There’s something inspiring about moving into a completely unfurnished rental property. While you may not be able to make any permanent changes to its décor, you can put your stamp on the place with your very own furniture. And there’s nothing quite like a blank canvas to get your creative juices flowing. But there’s a catch. Despite all the excitement, walking into an empty property can feel daunting, and it can be hard to imagine it ever feeling like home. And then there’s the small matter of actually moving in when you don’t have a kettle to your name, let alone a sofa suite, bed or dining table.
Such is the life of a new renter. Some of us have previously lived in furnished places, others are just moving out of mum and dad’s, and some are returning from travels with nothing but the clothes on their backs. Whatever your reason for being furniture-less in a home that needs to be, well, furniture-full, you need a few quick tips to get the place up and running, fast. Read on to find out how.
To spend or not to spend
First things first – you’ll need to figure out where you want to make some long-term investments, and where you can get away with going for cheaper options to fill the place quickly. The trick is to think of the big stuff – the items that people see as soon as they walk into a room – as the trophy pieces. That means splurging a bit on your sofa, dining table and bed (both frame and mattress), to make sure you’re getting items that are of high quality and will last. Get to know your metal bed frames from your wooden bed frames, your spring mattresses from your memory foam, and choose something you’re going to love for years to come. Comfort, durability and overall look are key points to consider here for both your bed and sofa. While it may be tempting to go for something ‘cheap and cheerful’, you’ll regret it a month down the line when you’ve got a sore back and half-sunk sofa cushions.
Once you have the staple items in place, you can start playing with less expensive finishing touches like rugs, lighting, side tables and even artwork to fill the place quickly and at low cost. These are the items that will bring your home to life, giving it that injection of personality that makes the place feel like yours. There are so many non-expensive lamps, prints, throws and cushions on the market, you can accessorise your home right now with lots of eclectic finishing touches, with a view to investing in pricier pieces over time.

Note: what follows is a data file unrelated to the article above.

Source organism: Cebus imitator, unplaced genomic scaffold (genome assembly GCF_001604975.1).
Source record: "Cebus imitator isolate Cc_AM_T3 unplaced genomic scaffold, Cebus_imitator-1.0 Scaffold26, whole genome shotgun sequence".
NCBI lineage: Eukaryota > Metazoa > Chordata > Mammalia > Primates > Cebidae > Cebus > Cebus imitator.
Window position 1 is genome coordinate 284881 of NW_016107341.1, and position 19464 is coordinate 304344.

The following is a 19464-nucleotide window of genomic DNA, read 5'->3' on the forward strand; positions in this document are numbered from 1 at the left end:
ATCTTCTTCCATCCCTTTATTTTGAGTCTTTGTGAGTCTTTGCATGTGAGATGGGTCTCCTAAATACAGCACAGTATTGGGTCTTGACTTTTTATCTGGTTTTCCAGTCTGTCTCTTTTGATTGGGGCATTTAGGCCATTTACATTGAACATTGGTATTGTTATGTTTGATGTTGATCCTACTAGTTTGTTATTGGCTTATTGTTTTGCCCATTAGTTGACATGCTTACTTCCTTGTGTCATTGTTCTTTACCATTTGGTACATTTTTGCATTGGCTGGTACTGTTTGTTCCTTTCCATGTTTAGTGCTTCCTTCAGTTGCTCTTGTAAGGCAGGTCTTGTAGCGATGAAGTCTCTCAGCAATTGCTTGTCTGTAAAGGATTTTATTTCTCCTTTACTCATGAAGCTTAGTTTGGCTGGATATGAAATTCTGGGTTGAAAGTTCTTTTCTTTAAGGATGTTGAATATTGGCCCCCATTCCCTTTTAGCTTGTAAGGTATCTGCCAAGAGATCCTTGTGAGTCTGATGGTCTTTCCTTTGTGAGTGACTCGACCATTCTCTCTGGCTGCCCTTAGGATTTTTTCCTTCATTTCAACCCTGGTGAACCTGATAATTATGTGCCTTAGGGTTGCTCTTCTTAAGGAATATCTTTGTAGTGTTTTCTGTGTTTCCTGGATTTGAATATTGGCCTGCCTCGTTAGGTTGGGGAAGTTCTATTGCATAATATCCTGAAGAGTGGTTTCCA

When it comes to kitchen equipment, buy the bare necessities on a budget, or borrow from friends and family to get you through the first few weeks – kettles, toasters, pots and pans – but then spend some time shopping around for a few nice items to avoid that student flat-vibe. Choose a statement kettle to add a touch of luxury to the place, and invest in a decent toaster – think polished stainless steel as opposed to flimsy-looking plastic.
Quick fixes for times in limbo
When you’re faced with an empty property but need to move in immediately, there’s bound to be a cross over in time where you’re inhabiting an almost empty home. Cue: meals on laps, cushions on floors and lots of twinkly tealights. With a bit of creativity, you can make the place liveable – nice, even – while you’re waiting to get hold of your more permanent fixtures. Here are some quick temporary fixes to keep you going until your home is fully furnished:
- Bean bag chairs: Bean bag chairs may be associated with hip design studios and kids’ parties but they serve a third purpose too – offering a comfy seating solution for sofaless times.
- Candles: Candles are a cheap and temporary alternative to lamps, providing that lovely ambient light on an evening, and ensuring you don’t have to sit with the stark overhead spotlights on.
- TV dinner trays: If you’re going to need to eat dinner off your lap for a while, grab a couple of TV dinner trays to make it a much less messy affair.
- Blankets and cushions: Even the emptiest of homes can be made to feel cosier with blankets and throw cushions. Plus, you can keep these permanently and use them to accessorise the sofas when they finally arrive.
What to do when you’re sharing
If you’re moving in with housemates it can be difficult to know how to approach the whole business of furnishing the place. Do you buy a few items each, which you’ll keep when it comes time to move out? Or do you split the cost of everything and worry about how you’ll split it up later? A good way to approach it would be to split up the cost of more expensive items such as sofas, display cabinets and dining tables, with a view to divvying up the items evenly at the end, or selling them and splitting the profits. In this case, it’s best to avoid buying ‘lifetime’ pieces, and instead go for items you don’t mind saying goodbye to in a year or two.
As for accessories; it makes sense for each person to buy their own bits and bobs and keep them when it’s time to move out – but try to decide on a general theme first. That way you won’t have clashing décor, and you’ll all be able to contribute to a single creative vision for the place. The most important thing is to make it clear that if you’ve bought a piece you particularly love, you’ll be keeping it at the end.
Furnishing an empty house can feel like an impossible task. Not only are you faced with filling it with the things essential for day to day living, you want to create a space that feels like home, too. But just think, at the end of all your hard work you’ll be left with a property that’s full of your own things, that reflect your personality. And that’s got to be a million times better than bunking up with someone else’s idea of what looks good. You don’t need to actually own a property to make it yours. Here’s to making your rental property really feel like home.